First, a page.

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Dec 08 2017

China’s Foreign NGO Law Update: 242 Offices Register Successfully

Reported by Maria Tong, Director Association Management & Consulting, MCI China

 

 

 

As of October 31, 2017, a total of 242 foreign NGO (FNGO) offices have registered  successfully in China.  In figure 1 below, shows the leading registration areas and where FNGO’s are based.    

  • Beijing 80
  • Shanghai 57
  • Yunnan 19
  • Guangdong 15
  • Tianjin 8
  • Liaoning 8
  • Other areas 55

Most of these registrations have existed in some capacity and for some period in China who registered under another license, e.g. WOFE, a representative office for a foreign company, or a team in partner’s office.   Beijing and Shanghai are the most popular registration areas.  The number of offices registered in other Chinese cities grew slower than Beijing and Shanghai.

So far the top five “countries of origin” representing FNGO registrants come from the following countries (figure 2):

  • US 62 
  • Hong Kong 51
  • Japan 33
  • South Korea 19
  • Germany 15

 

Forty four percent of associations are from US and Hong Kong.   More Japanese trade promotion organizations registered successfully in Shanghai and number of offices grew faster than other regions of China.

The leading fields or industry sectors include (figure 3):

  • Trade 111   
  • Livelihood (Professional) 33
  • Education 22
  • Healthcare 19
  • Culture 15
  • Other 41

 

Organizations in fields of livelihood and trade represent 60% of FNGO registrants and the rate is higher in last two months.  More organizations in the field of trade have successfully registered and the growing rate is higher than organizations like chamber of commerce and charity organizations.

Registering with the Chinese government requires the FNGO applicant to register with a specific Chinese government authority, “the Organization in charge of their Operation“.   The above FNGO registrants have applied to the following government authorities (figure 4):

  • Commercial department 102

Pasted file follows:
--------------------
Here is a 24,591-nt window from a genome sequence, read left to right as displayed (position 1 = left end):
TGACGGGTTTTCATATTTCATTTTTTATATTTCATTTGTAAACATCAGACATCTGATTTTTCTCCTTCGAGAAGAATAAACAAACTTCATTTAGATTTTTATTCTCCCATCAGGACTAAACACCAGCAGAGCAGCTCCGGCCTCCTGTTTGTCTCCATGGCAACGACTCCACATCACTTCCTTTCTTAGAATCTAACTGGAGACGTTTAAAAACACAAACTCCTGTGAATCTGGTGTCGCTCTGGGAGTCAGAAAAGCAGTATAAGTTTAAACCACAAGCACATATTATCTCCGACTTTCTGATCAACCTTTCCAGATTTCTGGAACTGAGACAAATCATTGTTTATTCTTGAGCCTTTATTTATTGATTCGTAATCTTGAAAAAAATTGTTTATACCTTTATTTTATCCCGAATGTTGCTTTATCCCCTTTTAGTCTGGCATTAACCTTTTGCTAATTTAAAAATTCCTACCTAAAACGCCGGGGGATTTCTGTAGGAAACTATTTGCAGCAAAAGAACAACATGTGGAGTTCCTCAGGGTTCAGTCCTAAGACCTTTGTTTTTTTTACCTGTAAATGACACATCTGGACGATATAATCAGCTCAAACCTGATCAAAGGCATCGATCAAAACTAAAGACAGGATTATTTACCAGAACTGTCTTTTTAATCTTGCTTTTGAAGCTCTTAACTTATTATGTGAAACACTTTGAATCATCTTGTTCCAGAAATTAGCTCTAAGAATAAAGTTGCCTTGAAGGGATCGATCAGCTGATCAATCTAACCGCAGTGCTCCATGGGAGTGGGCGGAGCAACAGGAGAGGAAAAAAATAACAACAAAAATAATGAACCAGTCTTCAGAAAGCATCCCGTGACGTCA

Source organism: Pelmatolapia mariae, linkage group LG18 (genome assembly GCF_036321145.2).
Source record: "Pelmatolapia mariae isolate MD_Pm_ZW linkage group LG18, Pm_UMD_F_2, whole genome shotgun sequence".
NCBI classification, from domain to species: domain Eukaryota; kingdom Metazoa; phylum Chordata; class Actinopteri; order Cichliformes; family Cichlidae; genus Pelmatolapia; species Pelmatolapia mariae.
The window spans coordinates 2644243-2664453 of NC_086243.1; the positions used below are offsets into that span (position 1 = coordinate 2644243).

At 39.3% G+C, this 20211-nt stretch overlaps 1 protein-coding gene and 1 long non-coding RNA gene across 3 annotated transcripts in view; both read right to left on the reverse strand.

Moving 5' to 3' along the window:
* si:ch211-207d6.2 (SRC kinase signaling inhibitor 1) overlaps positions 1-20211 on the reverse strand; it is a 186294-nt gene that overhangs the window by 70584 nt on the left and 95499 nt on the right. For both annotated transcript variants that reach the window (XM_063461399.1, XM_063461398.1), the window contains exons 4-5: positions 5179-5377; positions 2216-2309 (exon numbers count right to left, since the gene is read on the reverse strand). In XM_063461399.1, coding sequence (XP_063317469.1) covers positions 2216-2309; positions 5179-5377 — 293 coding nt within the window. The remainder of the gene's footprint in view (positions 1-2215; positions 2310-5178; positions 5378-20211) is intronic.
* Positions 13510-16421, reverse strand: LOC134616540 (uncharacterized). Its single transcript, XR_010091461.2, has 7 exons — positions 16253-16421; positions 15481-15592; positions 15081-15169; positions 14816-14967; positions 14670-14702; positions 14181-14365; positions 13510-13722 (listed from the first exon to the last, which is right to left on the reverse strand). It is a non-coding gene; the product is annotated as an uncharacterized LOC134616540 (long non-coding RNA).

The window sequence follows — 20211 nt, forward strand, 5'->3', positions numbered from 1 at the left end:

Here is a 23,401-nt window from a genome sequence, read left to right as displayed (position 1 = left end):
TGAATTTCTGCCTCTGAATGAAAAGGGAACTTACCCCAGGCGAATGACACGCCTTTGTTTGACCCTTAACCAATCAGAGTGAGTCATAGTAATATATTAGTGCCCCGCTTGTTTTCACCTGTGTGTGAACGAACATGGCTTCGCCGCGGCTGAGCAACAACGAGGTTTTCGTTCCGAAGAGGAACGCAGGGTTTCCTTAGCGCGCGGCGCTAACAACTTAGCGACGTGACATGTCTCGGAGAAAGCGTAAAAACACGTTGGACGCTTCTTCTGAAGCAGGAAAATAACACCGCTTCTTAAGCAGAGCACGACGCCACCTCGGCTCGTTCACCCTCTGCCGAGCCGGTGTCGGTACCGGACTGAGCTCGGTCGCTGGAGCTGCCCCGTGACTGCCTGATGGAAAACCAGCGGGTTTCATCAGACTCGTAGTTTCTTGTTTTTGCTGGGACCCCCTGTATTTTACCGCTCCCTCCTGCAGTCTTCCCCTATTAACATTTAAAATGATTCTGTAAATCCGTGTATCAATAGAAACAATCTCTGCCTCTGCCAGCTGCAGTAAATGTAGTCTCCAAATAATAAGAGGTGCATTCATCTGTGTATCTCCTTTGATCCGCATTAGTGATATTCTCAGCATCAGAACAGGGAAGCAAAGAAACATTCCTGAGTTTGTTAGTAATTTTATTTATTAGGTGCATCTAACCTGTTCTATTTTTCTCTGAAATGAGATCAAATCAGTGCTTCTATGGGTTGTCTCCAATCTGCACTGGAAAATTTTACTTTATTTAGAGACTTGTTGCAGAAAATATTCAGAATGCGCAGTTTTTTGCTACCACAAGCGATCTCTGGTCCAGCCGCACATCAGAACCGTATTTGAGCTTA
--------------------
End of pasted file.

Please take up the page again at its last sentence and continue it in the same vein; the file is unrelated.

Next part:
• Department of civil affairs 29
  • Health and family planning department 22
  • Education department 19
  • People’s organization 13
  • Other 57

 

Seventy six percent of successfully registered offices are approved by “the Organizations in charge of their Operations” in China, such as the commercial department, department of civil affairs, health and family planning department, education department and people’s organization.  People’s organization  is the type of organization that is  directed by the Chinese Communist Party, such as CAST, Labor Union, Women’s Federation, etc.

China’s Foreign NGO Law allows for two major categories of activity for Foreign NGOs who wish to operate in the mainland. Groups can either register an office in China, or they can file paperwork to notify the authorities of what the law calls “temporary activities.” Among these 242 FNGO registrants, they combined to register 344 temporary activities in the last 10 months of 2017.

Suggestions for Associations Seeking to Organize 2018 Activities in China

If you have not begun the process and are not already established under another license such as a WOFE, you may consider the following:

  • If an association does not intend to register in China but wishes to organize a conference in 2018, finding a Chinese partner for temporary activity registration is essential.
  • If an association plans to register as a foreign NGO in China, we suggest that the association prepares all the government documents in 2017, and finish registration in early 2018.